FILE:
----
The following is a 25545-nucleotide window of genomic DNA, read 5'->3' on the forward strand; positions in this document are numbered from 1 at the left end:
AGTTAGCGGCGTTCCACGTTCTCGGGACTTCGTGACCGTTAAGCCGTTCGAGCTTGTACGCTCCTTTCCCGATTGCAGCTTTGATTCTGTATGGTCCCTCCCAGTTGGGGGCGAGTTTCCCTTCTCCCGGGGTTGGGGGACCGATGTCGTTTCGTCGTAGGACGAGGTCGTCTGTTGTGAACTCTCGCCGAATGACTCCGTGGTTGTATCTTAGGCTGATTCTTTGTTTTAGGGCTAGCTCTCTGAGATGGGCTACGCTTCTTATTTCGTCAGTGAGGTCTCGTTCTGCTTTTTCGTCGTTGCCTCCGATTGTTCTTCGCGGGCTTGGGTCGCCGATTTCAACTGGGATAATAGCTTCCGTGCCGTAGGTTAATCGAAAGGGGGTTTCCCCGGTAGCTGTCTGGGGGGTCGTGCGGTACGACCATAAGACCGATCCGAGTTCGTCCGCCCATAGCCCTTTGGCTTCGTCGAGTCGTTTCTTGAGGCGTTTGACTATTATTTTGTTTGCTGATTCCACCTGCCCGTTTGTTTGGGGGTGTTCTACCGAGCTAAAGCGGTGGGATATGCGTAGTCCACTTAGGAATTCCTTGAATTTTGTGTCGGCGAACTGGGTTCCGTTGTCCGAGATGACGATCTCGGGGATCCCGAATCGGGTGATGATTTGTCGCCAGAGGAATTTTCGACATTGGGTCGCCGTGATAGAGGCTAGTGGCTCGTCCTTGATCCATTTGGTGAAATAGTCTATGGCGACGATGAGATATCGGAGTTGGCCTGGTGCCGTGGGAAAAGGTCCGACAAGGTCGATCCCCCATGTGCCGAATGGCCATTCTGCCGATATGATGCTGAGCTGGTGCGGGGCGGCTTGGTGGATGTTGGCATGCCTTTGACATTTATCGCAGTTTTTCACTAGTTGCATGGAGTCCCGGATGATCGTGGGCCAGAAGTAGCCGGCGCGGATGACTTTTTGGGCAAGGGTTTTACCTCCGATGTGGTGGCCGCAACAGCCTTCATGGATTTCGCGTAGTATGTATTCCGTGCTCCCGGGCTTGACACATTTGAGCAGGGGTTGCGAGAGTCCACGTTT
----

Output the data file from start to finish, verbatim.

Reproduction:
The following is a 25545-nucleotide window of genomic DNA, read 5'->3' on the forward strand; positions in this document are numbered from 1 at the left end:
AGTTAGCGGCGTTCCACGTTCTCGGGACTTCGTGACCGTTAAGCCGTTCGAGCTTGTACGCTCCTTTCCCGATTGCAGCTTTGATTCTGTATGGTCCCTCCCAGTTGGGGGCGAGTTTCCCTTCTCCCGGGGTTGGGGGACCGATGTCGTTTCGTCGTAGGACGAGGTCGTCTGTTGTGAACTCTCGCCGAATGACTCCGTGGTTGTATCTTAGGCTGATTCTTTGTTTTAGGGCTAGCTCTCTGAGATGGGCTACGCTTCTTATTTCGTCAGTGAGGTCTCGTTCTGCTTTTTCGTCGTTGCCTCCGATTGTTCTTCGCGGGCTTGGGTCGCCGATTTCAACTGGGATAATAGCTTCCGTGCCGTAGGTTAATCGAAAGGGGGTTTCCCCGGTAGCTGTCTGGGGGGTCGTGCGGTACGACCATAAGACCGATCCGAGTTCGTCCGCCCATAGCCCTTTGGCTTCGTCGAGTCGTTTCTTGAGGCGTTTGACTATTATTTTGTTTGCTGATTCCACCTGCCCGTTTGTTTGGGGGTGTTCTACCGAGCTAAAGCGGTGGGATATGCGTAGTCCACTTAGGAATTCCTTGAATTTTGTGTCGGCGAACTGGGTTCCGTTGTCCGAGATGACGATCTCGGGGATCCCGAATCGGGTGATGATTTGTCGCCAGAGGAATTTTCGACATTGGGTCGCCGTGATAGAGGCTAGTGGCTCGTCCTTGATCCATTTGGTGAAATAGTCTATGGCGACGATGAGATATCGGAGTTGGCCTGGTGCCGTGGGAAAAGGTCCGACAAGGTCGATCCCCCATGTGCCGAATGGCCATTCTGCCGATATGATGCTGAGCTGGTGCGGGGCGGCTTGGTGGATGTTGGCATGCCTTTGACATTTATCGCAGTTTTTCACTAGTTGCATGGAGTCCCGGATGATCGTGGGCCAGAAGTAGCCGGCGCGGATGACTTTTTGGGCAAGGGTTTTACCTCCGATGTGGTGGCCGCAACAGCCTTCATGGATTTCGCGTAGTATGTATTCCGTGCTCCCGGGCTTGACACATTTGAGCAGGGGTTGCGAGAGTCCACGTTT